A recent question about the use of privacy statements on websites maintained by insurance agencies prompted me to look again at the basic laws that govern when and how such statements must be given to the customers of insurance agencies. On the federal level ,there is the Gramm, Leach, Bliley Act (“GLBA”) passed by Congress in 1999 and in Georgia, there is Section 33-39-1, et seq., of the Insurance Code, which was enacted by the General Assembly in 1982 and became effective on January 1, 1984. The GLBA permits its requirements to be superseded by state laws that impose greater requirements on the giving and contents of privacy statements.
Unfortunately, for Georgia insurance agents, the Georgia law does impose greater requirements than the GLBA on the giving and contents of privacy statements. Fortunately, the requirements of both laws only apply to “personal information” (Georgia law) and “nonpublic personal information” (GLBA), which means that privacy notices need not be given to insureds or potential insureds who have or are seeking commercial lines coverages that do not involve the collection of personally identifiable information about individuals. In all cases where such information will be collected by an agency in connection with the obtaining of an insurance coverage, a privacy notice must be given.
Georgia law specifies different times for when such notices must be given in connection with an initial application for insurance, depending on the sources from which personal information about the applicant will be collected before a policy is issued. If such information will only be collected from the applicant and public records, a privacy notice need not be given until the policy is delivered to the applicant. If such information will be collected from any other source, a privacy notice must be given when any personal information is first collected about the applicant.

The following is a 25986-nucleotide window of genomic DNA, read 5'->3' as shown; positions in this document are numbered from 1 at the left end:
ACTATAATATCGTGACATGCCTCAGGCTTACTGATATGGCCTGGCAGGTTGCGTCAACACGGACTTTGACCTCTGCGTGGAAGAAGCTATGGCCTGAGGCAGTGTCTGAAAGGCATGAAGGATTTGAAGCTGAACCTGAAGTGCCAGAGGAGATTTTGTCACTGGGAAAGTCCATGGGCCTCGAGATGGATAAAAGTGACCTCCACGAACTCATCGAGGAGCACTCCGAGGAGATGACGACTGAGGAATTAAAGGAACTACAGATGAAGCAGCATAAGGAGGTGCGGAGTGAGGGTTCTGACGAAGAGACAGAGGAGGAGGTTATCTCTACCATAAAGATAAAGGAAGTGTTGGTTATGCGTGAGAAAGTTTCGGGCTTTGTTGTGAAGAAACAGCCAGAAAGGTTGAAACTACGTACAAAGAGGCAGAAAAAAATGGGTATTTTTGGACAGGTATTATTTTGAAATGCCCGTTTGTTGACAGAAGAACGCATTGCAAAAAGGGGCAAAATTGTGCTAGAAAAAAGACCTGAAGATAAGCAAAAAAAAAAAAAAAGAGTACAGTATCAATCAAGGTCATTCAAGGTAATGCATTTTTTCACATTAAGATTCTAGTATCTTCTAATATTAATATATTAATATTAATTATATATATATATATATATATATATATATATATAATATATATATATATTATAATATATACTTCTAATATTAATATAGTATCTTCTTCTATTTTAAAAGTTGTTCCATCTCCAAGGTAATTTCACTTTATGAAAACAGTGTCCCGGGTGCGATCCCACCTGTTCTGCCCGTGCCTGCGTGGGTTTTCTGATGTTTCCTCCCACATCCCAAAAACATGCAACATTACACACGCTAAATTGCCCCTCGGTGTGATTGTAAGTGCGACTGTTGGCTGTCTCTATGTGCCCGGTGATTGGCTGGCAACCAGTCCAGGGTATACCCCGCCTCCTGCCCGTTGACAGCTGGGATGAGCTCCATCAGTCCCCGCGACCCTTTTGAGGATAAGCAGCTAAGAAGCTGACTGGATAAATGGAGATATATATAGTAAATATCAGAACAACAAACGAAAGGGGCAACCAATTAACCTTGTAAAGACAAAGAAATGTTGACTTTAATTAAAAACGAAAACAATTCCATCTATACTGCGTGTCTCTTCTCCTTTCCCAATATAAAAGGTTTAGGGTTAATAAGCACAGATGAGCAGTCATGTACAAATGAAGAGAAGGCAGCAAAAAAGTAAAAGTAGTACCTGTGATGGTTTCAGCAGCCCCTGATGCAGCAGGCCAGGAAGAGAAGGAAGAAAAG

Thus, if an insurance agency has a website that allows a potential customer to get a quote by providing certain personally identifiable information about themselves and before providing that quote, the agency will get any more personal information about the potential customer from a source other than public records, the website must give the customer the required privacy notice when the customer first enters their personal information. The privacy notice in this situation required by Georgia law is more extensive than the one required by GLBA. Among other things, that notice must tell the customer of their right to inspect personal information about themselves in the records of an insurance institution, agent, or insurance support organization, to get other information from those entities, and to request a correction of any such information.
The Georgia law requires a privacy notice to be “in writing”. However, given the subsequent passage of the Georgia Uniform Electronic Transactions Act and the enactment last year of a revised Section 33-24-14 of the Georgia Insurance Code (click here for blog post), which specifically applied the provisions of that Act to the Insurance Code, if the requirements of the Act are met, the required privacy notice can be given electronically on the agency’s website. Those requirements have been explained in an article I wrote for the Dec Page magazine. If an agency would prefer not to put a full blown privacy notice on its website, the Georgia law permits an abbreviated notice to be given that informs the customer that (i) personal information may be collected from persons other than the customer, (ii) such information as well as other personal or privileged information subsequently collected by the agency may in certain circumstances be disclosed to third parties without authorization, (iii) a right of access and correction exists with respect to all personal information collected; and (iv) a complete privacy notice will be furnished to the customer upon request.